The 35-year-old woman was attacked while she was swimming in French Polynesia. Her six-year-old son was present, according to The Times.
She was swimming in shallow waters while touring with a whale-watching excursion near the island of Mo’orea.
The predator was an oceanic whitetip shark. According to AFP, the tourist was accompanied by an experienced guide.
“Fortunately for her, there were two nurses on site and they were able to give her first aid. When we got to the hotel jetty, she was conscious but in critical condition. She had lost a lot of blood and both hands had been cut off at the forearms, along with part of her chest,” said firefighter Jean-Jacques Riveta.
The International Shark Attack File (ISAF) maintains the world’s only scientifically documented, comprehensive database of all known shark attacks.
The ISAF program director, Gavin Naylor, told Newsweek: “Shark attacks are generally very rare in French Polynesia—which is somewhat surprising to me because there are quite a few tourist operations in Moorea that lure sharks and rays into shallow water with food so that tourists can interact and snorkel with the animals.
“However the majority of sharks involved with these operations are the black tipped reef sharks (Carcharhinus melanopterus). These animals rarely get much larger than 5 or 6 feet long and are rarely responsible for any serious bites on humans.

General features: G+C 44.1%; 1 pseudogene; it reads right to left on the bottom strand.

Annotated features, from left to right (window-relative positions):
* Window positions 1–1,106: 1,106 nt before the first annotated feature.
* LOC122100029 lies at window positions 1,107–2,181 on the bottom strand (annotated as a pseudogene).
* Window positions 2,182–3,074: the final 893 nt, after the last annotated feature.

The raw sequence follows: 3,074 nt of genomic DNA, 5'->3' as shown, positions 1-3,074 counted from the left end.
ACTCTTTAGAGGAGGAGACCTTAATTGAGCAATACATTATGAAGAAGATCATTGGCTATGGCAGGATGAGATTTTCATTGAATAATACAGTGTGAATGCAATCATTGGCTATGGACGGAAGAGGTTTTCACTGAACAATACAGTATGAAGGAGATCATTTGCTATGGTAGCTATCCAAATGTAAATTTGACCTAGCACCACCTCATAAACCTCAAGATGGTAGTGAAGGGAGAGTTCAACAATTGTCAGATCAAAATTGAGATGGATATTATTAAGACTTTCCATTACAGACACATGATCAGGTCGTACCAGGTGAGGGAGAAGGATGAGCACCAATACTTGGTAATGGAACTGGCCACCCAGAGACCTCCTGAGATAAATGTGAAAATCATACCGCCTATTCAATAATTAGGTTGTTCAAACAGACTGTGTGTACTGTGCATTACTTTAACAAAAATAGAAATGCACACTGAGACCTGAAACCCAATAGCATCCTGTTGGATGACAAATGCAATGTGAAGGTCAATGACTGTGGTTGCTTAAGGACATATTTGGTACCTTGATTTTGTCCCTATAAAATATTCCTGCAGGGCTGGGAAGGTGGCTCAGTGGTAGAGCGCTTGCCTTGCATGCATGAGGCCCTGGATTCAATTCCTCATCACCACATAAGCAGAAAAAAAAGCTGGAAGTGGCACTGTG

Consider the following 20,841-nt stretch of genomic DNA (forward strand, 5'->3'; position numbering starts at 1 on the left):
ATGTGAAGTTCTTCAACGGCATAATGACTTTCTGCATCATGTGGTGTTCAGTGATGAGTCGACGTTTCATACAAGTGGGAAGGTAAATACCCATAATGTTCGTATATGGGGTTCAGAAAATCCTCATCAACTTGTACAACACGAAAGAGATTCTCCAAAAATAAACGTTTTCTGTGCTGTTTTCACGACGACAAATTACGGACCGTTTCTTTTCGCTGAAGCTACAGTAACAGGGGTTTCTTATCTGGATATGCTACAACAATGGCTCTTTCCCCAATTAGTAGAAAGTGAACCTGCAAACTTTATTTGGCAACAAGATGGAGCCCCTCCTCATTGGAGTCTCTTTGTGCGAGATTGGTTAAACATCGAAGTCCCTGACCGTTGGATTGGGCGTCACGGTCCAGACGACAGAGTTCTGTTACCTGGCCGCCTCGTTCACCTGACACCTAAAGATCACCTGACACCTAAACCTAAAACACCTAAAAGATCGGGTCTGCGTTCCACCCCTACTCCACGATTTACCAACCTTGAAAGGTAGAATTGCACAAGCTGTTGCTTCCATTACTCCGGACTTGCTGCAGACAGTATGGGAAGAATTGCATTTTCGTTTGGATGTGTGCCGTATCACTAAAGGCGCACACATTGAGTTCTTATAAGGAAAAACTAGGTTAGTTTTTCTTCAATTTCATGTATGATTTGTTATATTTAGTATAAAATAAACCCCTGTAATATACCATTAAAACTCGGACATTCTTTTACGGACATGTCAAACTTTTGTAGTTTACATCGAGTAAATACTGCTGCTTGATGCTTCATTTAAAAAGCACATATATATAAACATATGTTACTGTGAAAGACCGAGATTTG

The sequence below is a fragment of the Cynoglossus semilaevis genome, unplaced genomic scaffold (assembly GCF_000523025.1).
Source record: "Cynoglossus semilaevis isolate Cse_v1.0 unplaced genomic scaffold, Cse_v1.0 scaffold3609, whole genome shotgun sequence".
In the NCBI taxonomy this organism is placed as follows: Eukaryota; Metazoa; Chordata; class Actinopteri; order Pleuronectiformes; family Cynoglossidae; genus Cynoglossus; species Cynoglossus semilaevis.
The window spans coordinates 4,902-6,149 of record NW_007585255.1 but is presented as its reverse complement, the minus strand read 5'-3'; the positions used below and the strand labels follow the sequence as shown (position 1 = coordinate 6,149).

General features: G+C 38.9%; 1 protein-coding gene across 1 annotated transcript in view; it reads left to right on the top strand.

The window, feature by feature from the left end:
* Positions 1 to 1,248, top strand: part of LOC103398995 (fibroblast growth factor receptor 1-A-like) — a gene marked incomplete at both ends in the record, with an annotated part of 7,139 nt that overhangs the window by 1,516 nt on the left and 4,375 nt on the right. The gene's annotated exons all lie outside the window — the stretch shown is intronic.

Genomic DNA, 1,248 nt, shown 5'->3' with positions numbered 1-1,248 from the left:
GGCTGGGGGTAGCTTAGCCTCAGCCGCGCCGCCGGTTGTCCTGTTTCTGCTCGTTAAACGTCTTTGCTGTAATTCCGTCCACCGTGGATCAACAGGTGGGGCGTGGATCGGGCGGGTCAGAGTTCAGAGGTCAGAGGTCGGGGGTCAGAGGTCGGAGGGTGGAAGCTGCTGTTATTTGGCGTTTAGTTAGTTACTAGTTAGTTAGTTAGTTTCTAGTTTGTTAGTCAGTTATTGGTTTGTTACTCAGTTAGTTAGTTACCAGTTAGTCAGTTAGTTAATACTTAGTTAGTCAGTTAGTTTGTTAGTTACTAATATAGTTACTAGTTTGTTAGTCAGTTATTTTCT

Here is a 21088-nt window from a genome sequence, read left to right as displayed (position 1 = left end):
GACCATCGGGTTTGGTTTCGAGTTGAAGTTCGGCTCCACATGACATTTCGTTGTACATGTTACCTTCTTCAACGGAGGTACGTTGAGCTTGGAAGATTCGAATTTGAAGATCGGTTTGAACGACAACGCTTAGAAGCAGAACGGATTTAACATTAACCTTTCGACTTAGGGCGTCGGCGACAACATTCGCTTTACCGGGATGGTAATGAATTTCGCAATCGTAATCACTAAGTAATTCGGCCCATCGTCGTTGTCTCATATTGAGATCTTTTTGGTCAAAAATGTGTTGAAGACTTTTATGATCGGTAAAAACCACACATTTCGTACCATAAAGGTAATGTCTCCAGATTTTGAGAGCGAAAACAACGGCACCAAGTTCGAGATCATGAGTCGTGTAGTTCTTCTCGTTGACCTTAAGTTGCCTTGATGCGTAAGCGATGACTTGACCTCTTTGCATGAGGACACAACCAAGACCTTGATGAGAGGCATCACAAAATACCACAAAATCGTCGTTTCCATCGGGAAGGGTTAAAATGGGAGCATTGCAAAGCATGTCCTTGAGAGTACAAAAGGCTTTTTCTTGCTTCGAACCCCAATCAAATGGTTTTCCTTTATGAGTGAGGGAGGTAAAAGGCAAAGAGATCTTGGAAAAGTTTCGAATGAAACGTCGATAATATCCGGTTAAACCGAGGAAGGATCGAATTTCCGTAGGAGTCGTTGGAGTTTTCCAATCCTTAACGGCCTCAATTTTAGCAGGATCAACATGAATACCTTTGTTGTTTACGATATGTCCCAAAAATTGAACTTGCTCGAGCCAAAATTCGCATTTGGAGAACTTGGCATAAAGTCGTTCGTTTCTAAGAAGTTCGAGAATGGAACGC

“This sounds like a freak accident to me. The whale-watching/snorkeling tours off Moorea are generally run by very experienced guides. No bait is put in the water and the biggest concern is not to upset the whales.
“There are measures that can be taken to minimize the risk of shark bites in the inshore areas, like restricting operations that use bait to lure sharks into shallow water, but there is little that can be done to prevent these freak accidents associated with whale watching [from occurring.]”
Pierrick Seybald, president of the Ma’O Mana Foundation and local whale-watching guide said that sharks can be approached as long as “you always keep eye contact with the shark and adopt appropriate body language with guides who know how to redirect them.”